DEC should heed REDCs
The Department of Environmental Conservation has forged ahead with a compromise on the fate of the Remsen-Lake Placid travel corridor with admirable determination but without proper direction.
The department failed to listen when Gov. Andrew Cuomo told the trail proponents that the decision wouldn’t be made in Albany. The governor in 2012 said the state would look to the Regional Economic Development Councils to determine priorities.
“The old way of doing business was the state government in Albany would tell the North Country what to do,” Cuomo said. “We’ve flipped that on its head. I’d rather have the North Country tell us how we can help.”
Regional Economic Development Councils in the North Country and the Mohawk Valley have written letters of support of retention and restoration of the rails all the way to Lake Placid. So has the Adirondack North Country Association, which represents 14 counties from the Mohawk Valley to the Canadian border, and the North Country Alliance. Add the support of the North Country and the Greater Utica chambers of commerce, and the Oneida County Tourism Council. Include the Oneida County Legislature and the town board of Harrietstown (which encompasses much of the area slated for destruction of the rails).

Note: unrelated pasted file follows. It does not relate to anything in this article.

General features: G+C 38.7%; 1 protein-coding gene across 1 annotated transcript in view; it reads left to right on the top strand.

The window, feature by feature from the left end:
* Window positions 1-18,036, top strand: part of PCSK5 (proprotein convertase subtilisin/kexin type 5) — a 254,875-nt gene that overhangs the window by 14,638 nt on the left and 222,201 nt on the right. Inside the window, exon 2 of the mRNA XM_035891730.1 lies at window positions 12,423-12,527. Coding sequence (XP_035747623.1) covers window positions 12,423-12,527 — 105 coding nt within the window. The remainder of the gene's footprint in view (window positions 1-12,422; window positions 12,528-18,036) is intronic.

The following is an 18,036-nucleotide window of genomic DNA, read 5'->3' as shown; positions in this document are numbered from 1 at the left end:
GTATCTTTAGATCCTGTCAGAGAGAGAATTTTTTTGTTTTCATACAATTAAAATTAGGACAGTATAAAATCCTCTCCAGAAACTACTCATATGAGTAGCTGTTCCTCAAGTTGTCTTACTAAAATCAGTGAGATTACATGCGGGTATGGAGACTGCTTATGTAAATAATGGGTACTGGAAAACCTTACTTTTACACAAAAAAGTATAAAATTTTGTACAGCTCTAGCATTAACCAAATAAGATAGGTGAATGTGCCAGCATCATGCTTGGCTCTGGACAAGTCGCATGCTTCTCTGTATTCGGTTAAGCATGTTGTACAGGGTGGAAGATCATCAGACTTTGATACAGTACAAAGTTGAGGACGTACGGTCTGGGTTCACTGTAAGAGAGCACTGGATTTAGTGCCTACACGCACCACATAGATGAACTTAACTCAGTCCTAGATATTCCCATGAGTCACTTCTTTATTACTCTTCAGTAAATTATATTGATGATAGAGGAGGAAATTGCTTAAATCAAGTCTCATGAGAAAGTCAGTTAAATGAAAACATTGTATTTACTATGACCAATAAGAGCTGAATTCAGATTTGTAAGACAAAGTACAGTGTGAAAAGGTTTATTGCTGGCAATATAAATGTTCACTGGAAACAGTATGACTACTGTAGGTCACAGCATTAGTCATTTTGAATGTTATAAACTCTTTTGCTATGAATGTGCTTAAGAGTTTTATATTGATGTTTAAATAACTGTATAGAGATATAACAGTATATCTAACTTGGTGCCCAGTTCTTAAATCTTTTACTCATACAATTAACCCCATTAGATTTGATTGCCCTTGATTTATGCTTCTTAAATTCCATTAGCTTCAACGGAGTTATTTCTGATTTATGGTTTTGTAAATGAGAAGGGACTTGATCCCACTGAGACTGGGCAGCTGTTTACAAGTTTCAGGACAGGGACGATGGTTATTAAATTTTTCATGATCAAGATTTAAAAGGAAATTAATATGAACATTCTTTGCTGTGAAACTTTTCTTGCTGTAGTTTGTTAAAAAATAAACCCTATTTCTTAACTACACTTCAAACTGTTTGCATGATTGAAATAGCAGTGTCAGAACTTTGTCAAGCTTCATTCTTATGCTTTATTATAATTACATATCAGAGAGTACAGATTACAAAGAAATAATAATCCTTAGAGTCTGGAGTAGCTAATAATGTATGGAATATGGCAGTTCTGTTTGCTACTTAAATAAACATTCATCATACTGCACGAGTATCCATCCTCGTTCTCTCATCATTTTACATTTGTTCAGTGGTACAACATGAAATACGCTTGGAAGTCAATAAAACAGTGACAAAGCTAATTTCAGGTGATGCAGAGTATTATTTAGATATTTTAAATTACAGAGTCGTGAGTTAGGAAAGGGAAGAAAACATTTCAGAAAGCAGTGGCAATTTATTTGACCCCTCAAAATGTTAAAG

For 20 years, the department has ignored the corridor and its obligation to develop a trail system. Now it has proposed to remove the track north of Tupper Lake in favor of creating another trail in the Adirondack Park. And they propose that overburdened towns and the fiscally struggling Olympic Regional Development Authority pay for the maintenance of the resulting trail. The removal of the tracks calls the “travel corridor” designation into question. Without the rail infrastructure, there is nothing to distinguish this from any other trail in the Park. It seems that the current uses may no longer apply.
Trails with Rails Action Committee has documented an existing network of approved department trails, seasonal roads and abandoned logging roads that link Lake Placid to Tupper Lake by weaving in and out of the corridor without having to remove one foot of track. The department has the group’s work, including detailed maps and GPS coordinates, but never fully considered the possibility in its compromise proposal. The North Country is trying to tell Albany how it can help, but the department isn’t listening.
We live in the Empire State. We don’t set out to do anything halfway. We don’t have to settle for a compromise that will fail to maximize the corridor’s potential. We should demand that the department listen to the chorus of business and government leaders who expect both rails and trails to be part of the tourism economy of the entire region.
The best interest of the people of the great state of New York, who own the corridor, is not being served by the ill-conceived compromise offered by the department. Someone in Albany needs to explain to the DEC that the old way of doing business is over. The new approach is to listen and help. Now would be a good time to start.
Gene Falvo is a director of the Adirondack Railway Preservation Society. The views expressed in this commentary are his own.